The second road from Nome heads toward the town of Council. It parallels the Bering Sea‘s coastline for miles. Rough waves splash sprinkles of water over the sea wall onto our windshield.

Our hearts pound fast when the four-wheel drive Dodge slides on the slippery, rutted road. One flip over the rocks would spill us into the freeze of turbulent waters.

Many gold mining operations, (they mine their own business) from commercial to individual gold-rushers, line these shores. Major construction projects build better roads and sea walls in support of a newly needed infrastructure.

Small homes line the beach and provide a place to dry fish, escape during the summer, and warm-up in winter when the Iditarod sled dogs howl towards the finish line.

Fishing season has ended, and the Safety Roadhouse boards its windows until March, when it will open for the Iditarod and serve as last stop before the finish.

Boats continue to dredge for gold, some with floating backhoes.

When the Bering Sea freezes over, fishermen cut holes in the ice and drop crab pots to catch King Crab. We would love to see that, but are…too early.

Remnants of the once booming community of Solomon tell the town’s story on a boardwalk display. The Last Train to Nowhere sits rusting in the tundra, since being abandoned in 1907. The ambitious railroad made it 20-miles short of its goal to reach the town of Council.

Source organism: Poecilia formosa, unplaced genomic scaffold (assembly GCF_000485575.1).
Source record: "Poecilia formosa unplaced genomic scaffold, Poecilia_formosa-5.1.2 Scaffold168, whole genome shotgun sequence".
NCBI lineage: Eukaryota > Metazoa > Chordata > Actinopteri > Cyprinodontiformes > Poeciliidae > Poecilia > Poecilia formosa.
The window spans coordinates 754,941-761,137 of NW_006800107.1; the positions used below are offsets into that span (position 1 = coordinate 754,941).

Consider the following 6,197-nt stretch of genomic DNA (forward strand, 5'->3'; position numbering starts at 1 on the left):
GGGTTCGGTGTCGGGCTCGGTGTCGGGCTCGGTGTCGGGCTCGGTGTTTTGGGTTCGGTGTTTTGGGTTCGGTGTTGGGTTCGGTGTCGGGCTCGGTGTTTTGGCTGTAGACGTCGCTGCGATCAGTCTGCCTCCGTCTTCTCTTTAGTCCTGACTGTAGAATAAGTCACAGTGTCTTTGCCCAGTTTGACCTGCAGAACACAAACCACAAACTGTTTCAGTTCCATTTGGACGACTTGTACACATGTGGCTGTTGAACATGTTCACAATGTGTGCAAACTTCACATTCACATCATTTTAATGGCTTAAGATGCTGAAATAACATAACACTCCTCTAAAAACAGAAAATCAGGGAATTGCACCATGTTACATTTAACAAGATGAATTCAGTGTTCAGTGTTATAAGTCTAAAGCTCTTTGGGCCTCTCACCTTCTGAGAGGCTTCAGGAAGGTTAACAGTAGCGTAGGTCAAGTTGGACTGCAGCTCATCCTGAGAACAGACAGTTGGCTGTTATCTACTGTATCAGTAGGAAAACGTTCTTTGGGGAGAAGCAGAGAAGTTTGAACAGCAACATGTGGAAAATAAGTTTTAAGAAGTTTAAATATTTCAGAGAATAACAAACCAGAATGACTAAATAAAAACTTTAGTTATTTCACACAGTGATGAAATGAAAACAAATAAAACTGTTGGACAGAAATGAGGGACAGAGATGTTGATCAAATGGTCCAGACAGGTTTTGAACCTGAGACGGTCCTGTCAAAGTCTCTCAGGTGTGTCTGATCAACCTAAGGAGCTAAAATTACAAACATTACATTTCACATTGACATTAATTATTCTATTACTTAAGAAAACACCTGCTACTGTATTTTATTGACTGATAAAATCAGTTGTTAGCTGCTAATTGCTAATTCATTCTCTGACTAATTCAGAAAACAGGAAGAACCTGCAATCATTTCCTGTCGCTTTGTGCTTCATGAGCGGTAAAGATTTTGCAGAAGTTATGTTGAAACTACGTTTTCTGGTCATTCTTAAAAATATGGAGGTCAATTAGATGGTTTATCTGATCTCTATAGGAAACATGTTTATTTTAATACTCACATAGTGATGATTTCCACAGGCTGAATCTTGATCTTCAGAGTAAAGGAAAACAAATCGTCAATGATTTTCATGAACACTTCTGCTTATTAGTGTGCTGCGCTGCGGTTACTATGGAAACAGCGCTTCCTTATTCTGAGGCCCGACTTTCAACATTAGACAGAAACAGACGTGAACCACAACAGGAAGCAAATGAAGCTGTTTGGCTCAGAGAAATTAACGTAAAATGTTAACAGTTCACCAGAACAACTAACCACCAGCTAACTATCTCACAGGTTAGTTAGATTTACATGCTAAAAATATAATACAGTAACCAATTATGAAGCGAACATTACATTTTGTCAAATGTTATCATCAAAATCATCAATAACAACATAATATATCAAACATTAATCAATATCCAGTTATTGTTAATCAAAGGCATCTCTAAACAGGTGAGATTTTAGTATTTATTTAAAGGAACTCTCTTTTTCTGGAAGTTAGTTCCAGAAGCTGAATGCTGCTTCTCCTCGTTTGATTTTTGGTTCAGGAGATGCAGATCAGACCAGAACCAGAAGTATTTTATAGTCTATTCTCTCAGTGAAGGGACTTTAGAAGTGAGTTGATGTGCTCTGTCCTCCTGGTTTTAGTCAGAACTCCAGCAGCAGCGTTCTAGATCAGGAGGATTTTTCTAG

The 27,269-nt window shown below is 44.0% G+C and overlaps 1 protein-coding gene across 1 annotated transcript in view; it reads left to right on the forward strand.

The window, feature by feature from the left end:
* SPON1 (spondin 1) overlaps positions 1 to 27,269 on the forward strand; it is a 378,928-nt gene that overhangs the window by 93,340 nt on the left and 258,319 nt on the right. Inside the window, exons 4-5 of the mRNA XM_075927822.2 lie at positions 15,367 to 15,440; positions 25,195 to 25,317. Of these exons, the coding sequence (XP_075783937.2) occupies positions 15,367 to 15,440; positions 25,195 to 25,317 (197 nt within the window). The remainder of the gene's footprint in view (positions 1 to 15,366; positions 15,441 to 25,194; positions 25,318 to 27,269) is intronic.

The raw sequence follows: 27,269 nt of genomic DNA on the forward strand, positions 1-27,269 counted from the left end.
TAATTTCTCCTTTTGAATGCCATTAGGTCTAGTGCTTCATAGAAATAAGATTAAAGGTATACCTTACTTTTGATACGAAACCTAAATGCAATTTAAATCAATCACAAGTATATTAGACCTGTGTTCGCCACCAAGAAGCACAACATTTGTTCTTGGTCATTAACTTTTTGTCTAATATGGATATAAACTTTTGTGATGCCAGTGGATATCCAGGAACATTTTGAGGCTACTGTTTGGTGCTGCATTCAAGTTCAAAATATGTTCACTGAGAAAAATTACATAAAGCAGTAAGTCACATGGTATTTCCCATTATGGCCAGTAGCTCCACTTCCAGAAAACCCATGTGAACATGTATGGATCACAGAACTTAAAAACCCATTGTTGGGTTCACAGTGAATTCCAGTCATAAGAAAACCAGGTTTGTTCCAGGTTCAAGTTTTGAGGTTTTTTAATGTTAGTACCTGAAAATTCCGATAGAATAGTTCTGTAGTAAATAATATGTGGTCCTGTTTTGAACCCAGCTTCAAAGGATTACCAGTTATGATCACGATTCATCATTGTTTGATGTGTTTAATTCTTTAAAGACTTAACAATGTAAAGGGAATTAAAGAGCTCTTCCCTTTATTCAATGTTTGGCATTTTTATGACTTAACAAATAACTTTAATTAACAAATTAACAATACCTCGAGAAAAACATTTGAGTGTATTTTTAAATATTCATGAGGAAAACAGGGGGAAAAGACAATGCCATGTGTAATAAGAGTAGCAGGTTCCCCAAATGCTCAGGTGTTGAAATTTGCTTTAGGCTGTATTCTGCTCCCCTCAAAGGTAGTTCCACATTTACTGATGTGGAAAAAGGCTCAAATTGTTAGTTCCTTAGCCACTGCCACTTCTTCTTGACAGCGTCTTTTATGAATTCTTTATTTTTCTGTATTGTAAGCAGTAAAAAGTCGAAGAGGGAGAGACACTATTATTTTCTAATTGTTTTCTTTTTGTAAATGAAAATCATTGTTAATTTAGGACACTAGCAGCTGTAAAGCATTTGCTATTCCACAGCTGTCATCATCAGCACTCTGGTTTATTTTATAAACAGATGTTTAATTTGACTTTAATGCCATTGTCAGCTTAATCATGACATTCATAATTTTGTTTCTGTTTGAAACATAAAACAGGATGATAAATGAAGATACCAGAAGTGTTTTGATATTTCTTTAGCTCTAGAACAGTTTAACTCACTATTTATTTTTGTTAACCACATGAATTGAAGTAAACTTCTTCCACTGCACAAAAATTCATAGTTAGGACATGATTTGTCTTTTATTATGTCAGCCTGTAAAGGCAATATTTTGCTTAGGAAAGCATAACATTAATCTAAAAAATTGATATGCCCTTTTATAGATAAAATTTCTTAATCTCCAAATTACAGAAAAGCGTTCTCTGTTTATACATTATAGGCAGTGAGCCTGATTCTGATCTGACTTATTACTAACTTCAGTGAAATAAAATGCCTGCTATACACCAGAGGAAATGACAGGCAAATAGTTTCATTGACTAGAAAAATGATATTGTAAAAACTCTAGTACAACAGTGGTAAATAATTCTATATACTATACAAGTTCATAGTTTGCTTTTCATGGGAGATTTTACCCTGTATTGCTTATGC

We walk through this area with an eerie feeling envisioning a lively town full of saloons, hotels and miners during the gold rush of the 1800’s. Ferries brought supplies and influenza, which all but wiped-out the Eskimo Community of Inupiaqs, who naturally were the first residents. Most were buried in a mass grave in an unknown place under this shore.

The area around Solomon also attracts birders and hunters. But where are the Musk Oxen? Mare and I are on a mission to find them with only one more road left to roam.

We roll into downtown Nome just in time for dinner with Jeremy.  What are the odds of knowing someone in Nome? This gateway to the Bering Land Bridge National Preserve holds artifacts of peoples dated up to 10,000 years old. Mare and I are practically on another planet.

We met Jeremy several years ago in the southernmost town on the South American Continent – Puerto Williams, Chile. He had just completed his Master of Science in Recreation. (Wish my school had that major) Seems Jeremy, Mare and I share a passion for extremes. Originally from New Jersey, he hadn’t even visited Nome before accepting the position of Assistant Director of Recreation.

“I’ve been here three and one-half years now. He smiles. “I love it.”

“What do you like best?” Mare asks.

“My job is awesome and I have gotten involved in the community. It was the best thing I could have done on many levels.” He removes has hat and looks to be my son, if I had one.

“I never had good luck with the ladies in the lower 48, but here I am a catch. Of course, that is just because I don’t beat women up and I have a job.”

More laughter and drinks to our table, at the Husky Restaurant, which serves the best Japanese food in town. by Ron Mitchell

%d bloggers like this: